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Skin Notes
The skincare ingredient we’re being told to avoid
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In the same way we dumped diet supplements, ended things with sun-beds (when we realised they were cancerous) and broke the hearts of that bottle of bleach for its role in frazzling our hair, certain face scrubs have had their day too.

For those of you that feel that scratchy feeling and put it down to, ‘oh it’s just the way exfoliators are supposed to feel,’ you were actually onto something (you clever sausages).
Leading London Dermatologist Martin Wade explains ‘Micro beads are found in a variety of exfoliators and cleansers and I would avoid them as you are essentially rubbing your skin with plastic - some of it being the same plastic used to make milk bottles and household containers.’

So abrasive scrubbing can actually scratch your skin's surface (which is particularly bad news if you already have sensitive skin) as well as spreading around bacteria and making skin conditions like acne worse.

That’s not to say exfoliating is bad news. You will naturally build up dead skin which, if not removed, will eventually cause blocked pores, wrinkles and dryness (as well as wasting you hard earned cash as the products you are piling on your skin can’t penetrate properly and get to work since they are busy dodging all the muck).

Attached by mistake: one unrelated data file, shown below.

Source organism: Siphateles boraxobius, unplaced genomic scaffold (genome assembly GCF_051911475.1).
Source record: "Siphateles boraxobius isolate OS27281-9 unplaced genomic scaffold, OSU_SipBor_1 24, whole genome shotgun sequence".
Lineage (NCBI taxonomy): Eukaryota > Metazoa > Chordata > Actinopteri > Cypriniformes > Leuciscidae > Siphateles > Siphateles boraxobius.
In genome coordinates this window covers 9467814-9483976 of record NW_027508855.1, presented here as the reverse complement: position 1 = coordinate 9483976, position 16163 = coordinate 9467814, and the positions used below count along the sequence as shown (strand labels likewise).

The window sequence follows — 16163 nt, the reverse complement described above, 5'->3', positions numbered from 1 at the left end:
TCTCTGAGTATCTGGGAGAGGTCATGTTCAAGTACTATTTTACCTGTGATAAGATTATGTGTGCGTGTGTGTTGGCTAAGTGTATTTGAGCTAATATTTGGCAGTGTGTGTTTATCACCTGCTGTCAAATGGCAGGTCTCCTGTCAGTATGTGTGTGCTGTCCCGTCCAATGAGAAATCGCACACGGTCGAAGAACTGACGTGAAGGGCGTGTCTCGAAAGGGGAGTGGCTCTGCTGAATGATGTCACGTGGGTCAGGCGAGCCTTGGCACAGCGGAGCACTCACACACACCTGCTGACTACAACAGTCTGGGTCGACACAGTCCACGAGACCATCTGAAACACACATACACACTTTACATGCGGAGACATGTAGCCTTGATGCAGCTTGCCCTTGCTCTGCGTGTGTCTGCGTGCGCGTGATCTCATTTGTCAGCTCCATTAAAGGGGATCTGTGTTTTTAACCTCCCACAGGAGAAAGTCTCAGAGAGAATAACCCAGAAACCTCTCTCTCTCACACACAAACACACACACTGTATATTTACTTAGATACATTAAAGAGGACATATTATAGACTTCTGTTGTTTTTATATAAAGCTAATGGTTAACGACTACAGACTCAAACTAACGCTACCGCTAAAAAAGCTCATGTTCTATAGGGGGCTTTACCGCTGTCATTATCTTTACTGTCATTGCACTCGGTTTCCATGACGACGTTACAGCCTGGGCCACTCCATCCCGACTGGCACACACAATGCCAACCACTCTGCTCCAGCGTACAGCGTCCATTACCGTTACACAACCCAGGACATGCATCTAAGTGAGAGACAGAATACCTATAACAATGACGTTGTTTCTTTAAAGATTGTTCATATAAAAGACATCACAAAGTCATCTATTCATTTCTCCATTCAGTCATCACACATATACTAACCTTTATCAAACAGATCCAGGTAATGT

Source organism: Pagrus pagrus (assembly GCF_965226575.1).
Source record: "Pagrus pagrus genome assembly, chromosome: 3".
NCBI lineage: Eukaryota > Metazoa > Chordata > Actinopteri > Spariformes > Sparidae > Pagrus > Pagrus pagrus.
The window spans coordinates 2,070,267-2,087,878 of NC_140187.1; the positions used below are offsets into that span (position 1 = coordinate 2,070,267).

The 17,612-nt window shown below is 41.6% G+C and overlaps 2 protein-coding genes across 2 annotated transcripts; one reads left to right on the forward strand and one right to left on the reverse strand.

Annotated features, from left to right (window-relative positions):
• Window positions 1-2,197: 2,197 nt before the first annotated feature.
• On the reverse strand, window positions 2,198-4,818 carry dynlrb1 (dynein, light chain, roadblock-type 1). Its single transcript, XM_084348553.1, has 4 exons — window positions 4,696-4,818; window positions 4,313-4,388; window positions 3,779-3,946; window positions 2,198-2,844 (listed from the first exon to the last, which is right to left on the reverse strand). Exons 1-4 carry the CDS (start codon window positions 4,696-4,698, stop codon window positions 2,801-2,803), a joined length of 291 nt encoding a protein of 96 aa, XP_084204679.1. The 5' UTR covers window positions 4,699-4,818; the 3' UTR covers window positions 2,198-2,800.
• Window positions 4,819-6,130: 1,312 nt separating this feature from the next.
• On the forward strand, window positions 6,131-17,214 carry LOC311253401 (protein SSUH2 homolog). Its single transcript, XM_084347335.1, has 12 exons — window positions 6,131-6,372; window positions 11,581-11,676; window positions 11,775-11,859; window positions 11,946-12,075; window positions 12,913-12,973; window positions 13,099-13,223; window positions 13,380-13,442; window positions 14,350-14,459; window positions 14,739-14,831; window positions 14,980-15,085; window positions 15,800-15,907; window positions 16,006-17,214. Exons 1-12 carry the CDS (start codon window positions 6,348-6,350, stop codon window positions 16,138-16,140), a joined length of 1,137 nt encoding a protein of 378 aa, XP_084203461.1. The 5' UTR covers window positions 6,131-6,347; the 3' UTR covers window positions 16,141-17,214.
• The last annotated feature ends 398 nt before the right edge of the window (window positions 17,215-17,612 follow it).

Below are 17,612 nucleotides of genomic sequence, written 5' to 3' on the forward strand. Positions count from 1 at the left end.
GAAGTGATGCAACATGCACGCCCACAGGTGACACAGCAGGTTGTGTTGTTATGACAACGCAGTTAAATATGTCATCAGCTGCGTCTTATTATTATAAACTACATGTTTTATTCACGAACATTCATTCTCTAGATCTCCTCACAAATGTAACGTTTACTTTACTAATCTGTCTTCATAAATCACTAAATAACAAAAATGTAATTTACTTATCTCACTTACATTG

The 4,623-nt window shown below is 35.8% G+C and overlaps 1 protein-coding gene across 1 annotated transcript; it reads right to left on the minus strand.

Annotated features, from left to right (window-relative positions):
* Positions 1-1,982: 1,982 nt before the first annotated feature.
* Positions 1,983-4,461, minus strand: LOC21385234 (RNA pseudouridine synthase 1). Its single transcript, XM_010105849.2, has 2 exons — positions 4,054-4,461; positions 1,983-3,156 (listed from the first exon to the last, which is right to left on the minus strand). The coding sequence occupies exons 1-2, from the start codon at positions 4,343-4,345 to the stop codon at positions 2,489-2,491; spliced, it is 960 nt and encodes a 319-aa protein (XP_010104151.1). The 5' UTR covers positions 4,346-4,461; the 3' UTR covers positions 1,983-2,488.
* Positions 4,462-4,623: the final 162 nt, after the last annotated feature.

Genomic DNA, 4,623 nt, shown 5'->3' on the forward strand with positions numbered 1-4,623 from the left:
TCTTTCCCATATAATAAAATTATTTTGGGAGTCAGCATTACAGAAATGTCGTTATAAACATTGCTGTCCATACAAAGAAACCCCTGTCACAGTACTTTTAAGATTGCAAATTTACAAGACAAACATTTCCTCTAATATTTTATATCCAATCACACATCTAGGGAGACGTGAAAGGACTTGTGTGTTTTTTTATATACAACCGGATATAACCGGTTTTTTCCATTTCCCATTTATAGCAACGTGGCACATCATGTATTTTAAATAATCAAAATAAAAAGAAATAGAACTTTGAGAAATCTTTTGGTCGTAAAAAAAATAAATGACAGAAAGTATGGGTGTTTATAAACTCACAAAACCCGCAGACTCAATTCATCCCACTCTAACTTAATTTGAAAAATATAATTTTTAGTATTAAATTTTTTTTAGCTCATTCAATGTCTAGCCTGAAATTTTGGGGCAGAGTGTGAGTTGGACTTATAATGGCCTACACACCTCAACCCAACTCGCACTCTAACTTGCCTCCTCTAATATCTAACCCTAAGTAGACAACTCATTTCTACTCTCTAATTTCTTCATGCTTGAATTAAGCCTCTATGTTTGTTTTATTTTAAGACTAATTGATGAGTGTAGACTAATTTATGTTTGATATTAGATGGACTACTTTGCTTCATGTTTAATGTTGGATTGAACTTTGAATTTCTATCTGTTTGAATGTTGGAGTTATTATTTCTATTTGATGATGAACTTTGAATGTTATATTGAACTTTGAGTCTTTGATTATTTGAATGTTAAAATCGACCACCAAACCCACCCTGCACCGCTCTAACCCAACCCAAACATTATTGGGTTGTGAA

It might sound more terrifying but chemical exfoliation is much kinder on skin. ‘Chemical exfoliators that contain polyhydroxy acids gently dissolve dead skin layers without the abrasive texture of abrasive scrubs,’ explains Wade. Other big hitters to look out for are glycolic acid and natural enzymes such as pineapple, which are equally kind to skin.
In the same way we got used to life without the sun beds and bleach, it’s time to adapt to this new way of exfoliating. Like most exes – life is better without them.

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